Tips for How to Keep Clients Happy

Clients are the core of a business because a company must continue to grow and evolve to continually meet client needs. Ensuring client happiness is the best way to get them to continue using your products and services over other businesses’.

Project managers on projects that require a direct working relationship with a client find themselves in a unique position to help groom and nurture that relationship and keep it healthy.

Read more: How to Use a CRM for Project Management

Why Project Managers Interact With Clients

A project manager might interact with a client for many reasons. They may be involved early on in project discovery, providing input or even authoring part of a contract — such as for budgeting or the timeline. This is common in an agency setting, but it can be the case anywhere.

A few of the top reasons a project manager would interact with a client include:

  • To be the face of the project: Being involved from discovery to kickoff, handing off all of the deliverables, managing reviews, and coordinating project launch and close makes the PM role essential to the client relationship.
  • Convey details on the client, product, service, and contract details: Informing the project team on all of the details of the project and what it supports, per the statement of work, helps aid in project documentation like requirements and creative briefs.
  • Manage communication with the team: This includes details coming from the client, management, vendors, and contractors to all project team members.
  • Hand off deliverables and manage reviews and feedback: Scheduling formal meetings and inviting the right people to review and provide valuable feedback can be a big coordinated effort between multiple stakeholders if the project is large and complex.
  • Seek repeat business: Having a close relationship with the client puts the PM in the perfect position to investigate the need for more business. If the project goes well, more work could be an easy segue into a multi-year relationship with a big customer.
  • Handle project change orders when scope changes: Sometimes things change, and a PM should be ready to handle scope updates by uncovering the need and collecting details for the account manager to issue a new or additional contract for work.

Read more: Create Useful Project Status Reports: A Comprehensive Guide

How Can a Project Manager Keep Clients Happy?

Clients expect a certain level of service from a partner company, and a project manager is part of that effort, working in tandem with sales and account managers.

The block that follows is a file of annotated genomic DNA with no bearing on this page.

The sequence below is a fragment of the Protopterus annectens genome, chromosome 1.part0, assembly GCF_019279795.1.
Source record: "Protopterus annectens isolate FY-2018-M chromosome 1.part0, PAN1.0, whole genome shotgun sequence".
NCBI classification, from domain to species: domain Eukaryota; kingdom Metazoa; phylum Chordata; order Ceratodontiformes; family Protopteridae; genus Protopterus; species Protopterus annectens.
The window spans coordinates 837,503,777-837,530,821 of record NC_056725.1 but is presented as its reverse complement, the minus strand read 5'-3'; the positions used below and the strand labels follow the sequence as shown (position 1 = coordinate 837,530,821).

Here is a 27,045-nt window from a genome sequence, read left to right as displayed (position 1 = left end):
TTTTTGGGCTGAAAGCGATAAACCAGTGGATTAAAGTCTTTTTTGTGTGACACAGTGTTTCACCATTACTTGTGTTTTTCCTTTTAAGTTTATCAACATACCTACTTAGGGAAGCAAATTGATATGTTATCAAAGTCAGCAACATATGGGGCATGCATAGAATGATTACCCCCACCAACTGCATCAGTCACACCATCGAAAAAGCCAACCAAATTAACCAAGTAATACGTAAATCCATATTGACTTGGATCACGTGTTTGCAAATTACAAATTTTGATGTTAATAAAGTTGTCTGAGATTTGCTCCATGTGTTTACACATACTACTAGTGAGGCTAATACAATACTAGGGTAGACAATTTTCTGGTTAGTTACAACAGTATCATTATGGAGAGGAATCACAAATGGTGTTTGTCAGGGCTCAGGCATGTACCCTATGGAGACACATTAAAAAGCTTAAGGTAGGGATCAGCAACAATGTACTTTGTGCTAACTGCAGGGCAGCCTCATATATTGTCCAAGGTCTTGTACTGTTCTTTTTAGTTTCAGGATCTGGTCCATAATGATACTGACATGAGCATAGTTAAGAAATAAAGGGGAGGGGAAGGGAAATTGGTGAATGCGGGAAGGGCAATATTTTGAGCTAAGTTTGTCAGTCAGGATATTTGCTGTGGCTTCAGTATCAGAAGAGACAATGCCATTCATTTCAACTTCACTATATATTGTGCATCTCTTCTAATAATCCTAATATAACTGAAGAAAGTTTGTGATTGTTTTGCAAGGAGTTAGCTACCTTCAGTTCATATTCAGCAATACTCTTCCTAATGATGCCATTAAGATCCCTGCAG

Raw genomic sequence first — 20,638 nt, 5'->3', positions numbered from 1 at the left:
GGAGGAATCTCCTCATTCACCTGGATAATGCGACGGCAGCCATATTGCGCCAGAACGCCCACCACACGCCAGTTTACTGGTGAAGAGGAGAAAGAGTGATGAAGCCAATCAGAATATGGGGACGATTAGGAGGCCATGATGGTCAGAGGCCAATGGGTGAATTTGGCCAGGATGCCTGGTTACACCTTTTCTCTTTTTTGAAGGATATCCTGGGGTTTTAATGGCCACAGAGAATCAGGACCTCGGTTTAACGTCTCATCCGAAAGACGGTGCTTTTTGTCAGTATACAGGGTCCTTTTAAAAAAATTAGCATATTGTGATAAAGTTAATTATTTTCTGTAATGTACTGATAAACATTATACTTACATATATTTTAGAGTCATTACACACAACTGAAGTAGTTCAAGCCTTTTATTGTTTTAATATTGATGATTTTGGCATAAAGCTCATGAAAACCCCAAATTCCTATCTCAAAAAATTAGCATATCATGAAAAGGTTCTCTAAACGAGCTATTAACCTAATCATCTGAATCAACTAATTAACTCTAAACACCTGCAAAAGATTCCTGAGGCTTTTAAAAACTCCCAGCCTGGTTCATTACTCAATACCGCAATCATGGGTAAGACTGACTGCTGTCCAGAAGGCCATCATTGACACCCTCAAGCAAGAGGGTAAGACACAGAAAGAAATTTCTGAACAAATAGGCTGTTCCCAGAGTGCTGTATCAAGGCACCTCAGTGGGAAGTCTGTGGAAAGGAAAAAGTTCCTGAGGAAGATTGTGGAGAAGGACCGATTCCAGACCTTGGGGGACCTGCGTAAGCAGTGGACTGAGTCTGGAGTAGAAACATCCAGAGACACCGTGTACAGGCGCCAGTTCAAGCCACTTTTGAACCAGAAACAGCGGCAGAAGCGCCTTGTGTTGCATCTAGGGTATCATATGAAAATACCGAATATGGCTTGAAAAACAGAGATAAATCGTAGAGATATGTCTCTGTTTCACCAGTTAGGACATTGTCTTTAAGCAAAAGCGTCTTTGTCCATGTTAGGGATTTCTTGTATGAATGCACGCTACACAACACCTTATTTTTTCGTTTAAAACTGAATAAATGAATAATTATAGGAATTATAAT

The PM has insight and knowledge into day-to-day progress and can anticipate issues early. This gives project managers the ability to convey relevant information in a timely manner and keep clients satisfied. PMs can keep clients in the know by:

  • Reporting on metrics and analytics, including budget use
  • Providing ongoing project status updates
  • Ensuring high-quality tested deliverables
  • Managing and being transparent with the project plan and timeline
  • Staying on top of risk and potential solutions
  • Expertly tracking and managing scope creep

Read more: Delivering Bad News to Your Executive Team

Tips for Communicating With Clients

Set boundaries early on, and create a cadence of communication that includes set meetings and review and feedback opportunities. Some things to keep in mind for a successful PM/client relationship include:

  • Get it in writing: Confirm every ask and decision in writing, whether that is in email, messaging, hard copy, or in a digital document like Google Docs or a PDF.
  • Establish clear and consistent communication: Set meetings and check-ins, and determine how these are to take place, such as on the phone, an online meeting, a recorded event, etc.
  • Maintain a schedule and meeting cadence: Weekly and deliverable-based meetings are a good starting point. You want just enough of their time to keep them informed.
  • Prep clients in advance with agendas: Send the meeting plan ahead of time for any presentations; this may be helpful to see before or following a meeting.
  • Meet offline: Be available to meet on the phone or in person every so often to nurture the relationship.
  • Ask for feedback: Check in every so often to ask how things are going, what can be improved or changed, and what is going well.
  • Offer solutions: For any issue, think it through with the team and offer options A, B, and C for items that are complex or involve additional spend. There is always a way, and having a choice is empowering for clients.

Read next: 11 Opportunities for Your Project Management Career Path

Anne Meick

Anne Meick is an author, copywriter, and digital project management consultant, leading digital teams and projects in highly regulated industries. She is the founder of Writers' Connection and blogs on writing, editing, and book publishing.